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was just joking or messing with him. “I know this  is hard.” the man went on with, “It always is. But   this, right now, is actually an exit checkpoint  inside a NewLife Machine. You came up with the   whole thing. One of the cleverest ones we’ve seen  yet, I might add. You essentially came up with and   scripted this entire conversation as a method of  gaging your own interest in continuing or leaving,   without revealing to yourself that you’re  in anything prior to you declaring to a bot,   myself, with sufficient certainty that you are no  longer interested in the idea of being in here.   And it seems to me that you just stated that.”  Another brief pause hung between them. “You also   planned on your own reasonable skepticism here,  so…” The man put his AR glasses back on and swiped   his hand a couple times in relation to them.  The entire bar, all the other people, objects,   everything turned pure white. Laurence began  to sink into the truth of what was happening,   or rather, sort of not happening. “If you tell  me that you would prefer to leave this reality,  
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which is in fact a simulation, and return  to whom you were before in base-reality,   I can send an alert signal that will trigger  a cease to the simulation right now. But I   am the only one who can do this, Laurence. And  this is the only checkpoint you currently have.   You have a little time to think about  it right now, but if you say no,   I go away, and this memory is erased. And  that’s almost certainly the end of any way out.”   Laurence, now petrified, began to  noticeably and physically panic.   The man grabbed Laurence by both his shoulders and  calmed him down. Once he was calmed down enough,   Laurence quickly asked, “What was before?” The man  looked through a display of VR files only visible   to him through his glasses. Then he said, “Before  was similar in the overall, fundamental sense.   You were…well sort of still are an aspiring  psychologist, especially interested in   neuropsychology. But you were…are beginning  to get somewhat old, in your mid-hundreds now.   You were still unsuccessful, at least in your  view, and lacking the intellectual abilities to   measure up to your dreams of becoming a leading  thinker or theorist in this field. You were alone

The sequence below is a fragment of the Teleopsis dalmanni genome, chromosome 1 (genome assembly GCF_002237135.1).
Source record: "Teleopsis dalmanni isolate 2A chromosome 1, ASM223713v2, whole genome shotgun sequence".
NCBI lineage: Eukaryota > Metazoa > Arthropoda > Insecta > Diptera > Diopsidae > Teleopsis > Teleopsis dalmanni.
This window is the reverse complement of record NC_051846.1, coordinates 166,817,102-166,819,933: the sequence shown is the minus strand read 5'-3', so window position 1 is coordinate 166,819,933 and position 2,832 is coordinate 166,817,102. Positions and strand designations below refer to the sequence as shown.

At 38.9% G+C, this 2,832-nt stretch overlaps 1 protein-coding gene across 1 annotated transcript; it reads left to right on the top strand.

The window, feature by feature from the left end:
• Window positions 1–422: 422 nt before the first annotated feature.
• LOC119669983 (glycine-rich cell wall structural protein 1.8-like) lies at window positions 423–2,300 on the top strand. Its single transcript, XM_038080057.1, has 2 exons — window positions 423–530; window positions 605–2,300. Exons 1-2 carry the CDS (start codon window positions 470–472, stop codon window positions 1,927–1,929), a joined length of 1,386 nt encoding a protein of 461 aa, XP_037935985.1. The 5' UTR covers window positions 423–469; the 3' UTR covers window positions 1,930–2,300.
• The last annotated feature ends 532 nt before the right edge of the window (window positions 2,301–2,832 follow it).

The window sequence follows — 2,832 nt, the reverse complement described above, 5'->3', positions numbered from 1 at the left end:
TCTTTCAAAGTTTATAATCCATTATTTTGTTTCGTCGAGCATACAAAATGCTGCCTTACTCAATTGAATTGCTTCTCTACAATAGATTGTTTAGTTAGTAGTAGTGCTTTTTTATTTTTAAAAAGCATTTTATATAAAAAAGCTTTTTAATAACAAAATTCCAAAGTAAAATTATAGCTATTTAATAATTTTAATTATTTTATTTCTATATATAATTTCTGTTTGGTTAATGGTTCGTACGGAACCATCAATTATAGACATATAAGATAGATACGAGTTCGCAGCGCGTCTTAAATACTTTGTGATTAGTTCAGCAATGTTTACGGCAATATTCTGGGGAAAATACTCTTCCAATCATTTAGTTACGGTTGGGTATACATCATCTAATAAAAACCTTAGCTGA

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romantically and lower-middle class. Again, that’s  all according to your own self-approved report.”   Laurence looked down at his lap in indescribable  shock. Then, he looked back up. “Why?” he emitted.   The man motioned a quick swipe of his hand again  and then said, “It was your dream to do what you   did here at this conference. You wanted to be  a leading thinker; an important, successful,   revolutionary neuropsychologist.” “Yeah,  a real one.” Laurence quickly interjected.   The man paused and looked more directly at  him. “You are a real one.” Another brief   pause hung in the air while Laurence tried to  make sense of this ridiculous seeming comment.   “Many years ago, you volunteered as an early trial  member to help develop this technology. So far,   you’ve helped reveal and map cognitive changes  before, during, and after, and most importantly,   provide real data and evidence on how to best  set up psychological and neurological conditions.   You’re helping build the library of reliable  experiences and states to be selected from for   future users. Your findings in here are real. They  have and will help people you know and don’t know,  
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remember and can’t remember. And Laurence,  is there really any reason to believe that   an experience is less valuable if it isn’t  real, if one cannot know the difference?”   Another very long pause sat between the two. “So,”  the man said, “would you like to stay or leave?”